We allowed her to talk through difficult emotions.
Our kids just want to express their feelings and we want to give them that safe space to do so.
As parents, we have the tendency to want to fix things, but we also have to allow them the space to process. Talking through how a traumatic incident affects you to someone who isn’t going to judge you is therapeutic. It allows us to identify and fully come to terms with what happened. And, ultimately, brainstorm ways to resolve the conflict.
In our case, after countless meetings with the principal and the student’s mother, the best solution was to separate him physically from her. He was not allowed to sit next to her, be near her in line or at recess. The distance was the best solution we could come up with because he had behavioral problems that left his own mother baffled and unsure of how to handle the situation.
We discussed different ways bullying can occur. It could be something that someone says or does to you. It’s not always physical. But it’s important to identify it, to tell that person to stop, and if they continue, to inform the teacher so they can help resolve the issue.
Our daughter will oftentimes inform us that being different is hard. And we affirm that. Because being different is hard. Being a kid in this generation where bullying doesn’t just happen in the school playground or on the bus, but on social media where they can’t escape from their bullies is every parent’s nightmare.
We all want security and to feel valued. When our children experience bullying their sense of security is taken away from them, along with their sense of self-worth.
When people laugh at you, make fun of you, constantly pull your hair, or touch you in an inappropriate way, you feel helpless, fearful, and if left unresolved these emotions can lead to depression and thoughts of suicide. Thoughts of “nobody notices me,” “I’m ugly,” “I’m stupid,” “I’m not worthy,” emerges.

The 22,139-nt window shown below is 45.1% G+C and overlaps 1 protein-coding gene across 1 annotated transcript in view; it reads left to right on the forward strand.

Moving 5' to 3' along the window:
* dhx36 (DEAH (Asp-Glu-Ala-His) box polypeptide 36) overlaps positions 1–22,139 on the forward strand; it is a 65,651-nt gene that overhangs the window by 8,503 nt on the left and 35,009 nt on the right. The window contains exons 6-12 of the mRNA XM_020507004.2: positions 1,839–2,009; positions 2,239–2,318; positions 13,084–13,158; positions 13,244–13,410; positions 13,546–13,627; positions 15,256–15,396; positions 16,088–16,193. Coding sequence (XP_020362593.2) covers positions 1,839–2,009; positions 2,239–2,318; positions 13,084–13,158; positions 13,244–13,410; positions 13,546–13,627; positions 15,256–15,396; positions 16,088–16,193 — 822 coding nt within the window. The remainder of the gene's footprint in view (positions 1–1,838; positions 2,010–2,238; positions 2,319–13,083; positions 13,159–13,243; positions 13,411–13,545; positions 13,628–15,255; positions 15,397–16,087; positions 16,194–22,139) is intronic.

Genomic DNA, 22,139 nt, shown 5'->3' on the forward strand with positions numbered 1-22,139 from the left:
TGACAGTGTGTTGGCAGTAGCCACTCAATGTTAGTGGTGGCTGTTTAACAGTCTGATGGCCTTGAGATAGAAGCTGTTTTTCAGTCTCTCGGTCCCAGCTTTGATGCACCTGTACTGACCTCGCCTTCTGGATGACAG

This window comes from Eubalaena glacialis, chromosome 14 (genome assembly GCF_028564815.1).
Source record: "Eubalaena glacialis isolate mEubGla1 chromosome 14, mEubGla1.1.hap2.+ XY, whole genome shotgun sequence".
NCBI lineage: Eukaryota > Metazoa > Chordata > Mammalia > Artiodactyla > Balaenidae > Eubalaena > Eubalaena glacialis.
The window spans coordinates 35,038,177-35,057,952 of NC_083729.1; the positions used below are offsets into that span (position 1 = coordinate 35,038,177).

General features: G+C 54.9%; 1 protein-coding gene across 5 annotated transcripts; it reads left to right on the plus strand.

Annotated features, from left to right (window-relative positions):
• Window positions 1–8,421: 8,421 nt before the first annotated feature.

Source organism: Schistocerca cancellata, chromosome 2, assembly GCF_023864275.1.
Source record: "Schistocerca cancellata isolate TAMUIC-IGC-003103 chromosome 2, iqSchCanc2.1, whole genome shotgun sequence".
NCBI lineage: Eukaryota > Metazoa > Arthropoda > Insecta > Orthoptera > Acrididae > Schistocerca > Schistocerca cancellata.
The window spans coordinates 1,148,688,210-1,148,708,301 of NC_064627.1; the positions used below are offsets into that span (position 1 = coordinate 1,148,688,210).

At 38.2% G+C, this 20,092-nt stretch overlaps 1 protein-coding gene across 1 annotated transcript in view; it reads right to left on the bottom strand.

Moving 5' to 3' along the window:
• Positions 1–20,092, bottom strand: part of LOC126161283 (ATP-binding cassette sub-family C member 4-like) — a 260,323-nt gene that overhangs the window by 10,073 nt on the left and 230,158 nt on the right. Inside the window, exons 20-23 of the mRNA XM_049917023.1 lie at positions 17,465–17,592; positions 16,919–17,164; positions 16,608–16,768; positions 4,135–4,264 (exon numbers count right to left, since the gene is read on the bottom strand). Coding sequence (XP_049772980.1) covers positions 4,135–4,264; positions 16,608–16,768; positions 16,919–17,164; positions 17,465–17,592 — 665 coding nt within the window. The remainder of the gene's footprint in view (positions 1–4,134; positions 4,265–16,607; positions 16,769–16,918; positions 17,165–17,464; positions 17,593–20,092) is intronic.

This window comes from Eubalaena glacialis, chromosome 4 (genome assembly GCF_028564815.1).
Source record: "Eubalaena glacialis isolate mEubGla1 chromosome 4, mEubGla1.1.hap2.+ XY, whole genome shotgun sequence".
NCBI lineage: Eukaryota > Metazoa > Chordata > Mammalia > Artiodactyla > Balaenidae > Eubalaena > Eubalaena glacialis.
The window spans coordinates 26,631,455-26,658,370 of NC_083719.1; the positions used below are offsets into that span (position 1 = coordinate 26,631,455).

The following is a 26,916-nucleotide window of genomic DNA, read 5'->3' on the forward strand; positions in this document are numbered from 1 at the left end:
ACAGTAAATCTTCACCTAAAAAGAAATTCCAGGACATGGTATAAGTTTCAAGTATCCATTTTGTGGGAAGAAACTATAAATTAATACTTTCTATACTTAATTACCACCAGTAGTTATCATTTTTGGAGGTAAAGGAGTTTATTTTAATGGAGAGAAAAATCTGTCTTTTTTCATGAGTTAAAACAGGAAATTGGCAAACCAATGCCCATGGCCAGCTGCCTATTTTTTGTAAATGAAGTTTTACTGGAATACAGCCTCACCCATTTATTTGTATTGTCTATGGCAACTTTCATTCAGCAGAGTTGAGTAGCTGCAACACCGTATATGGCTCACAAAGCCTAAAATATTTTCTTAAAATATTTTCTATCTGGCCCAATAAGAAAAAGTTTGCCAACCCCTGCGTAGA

How can you help your child regain their sense of security?
1. Allow them the space to process. Being there for them is incredibly important. If they are open to it, have them meet with the school counselor or seek an outside therapist to help them process their emotions.
2. Don’t make them feel guilty for not standing up for themselves, and don’t tell them what YOU would do instead. They already feel awful about themselves, and the situation. They don’t need to add guilt into the mix. We learned this one the hard way. I felt immense guilt the minute I asked our daughter why she didn’t stand up for herself. Please don’t make the same mistake I did.
3. Teach them practical ways they can stand up for themselves. Practice ways to tell someone to “shove it” “stop” “it’s none of your business” “it’s not funny.” Our daughter has a sweet nature about her, and it scares her to practice these skills. She’s very compassionate, and it’s against her natural tendency to stand up for herself. But over time and with practice, she has gotten better about it and calling someone out when they’re being rude and hurtful.
- If your child is uncomfortable with standing up for themselves, have them role play. Pretend to be characters from a movie they really enjoy. Our daughter really loves High School Musical, so we pretend that she’s Gabriella Montez and I’m Sharpay Evans.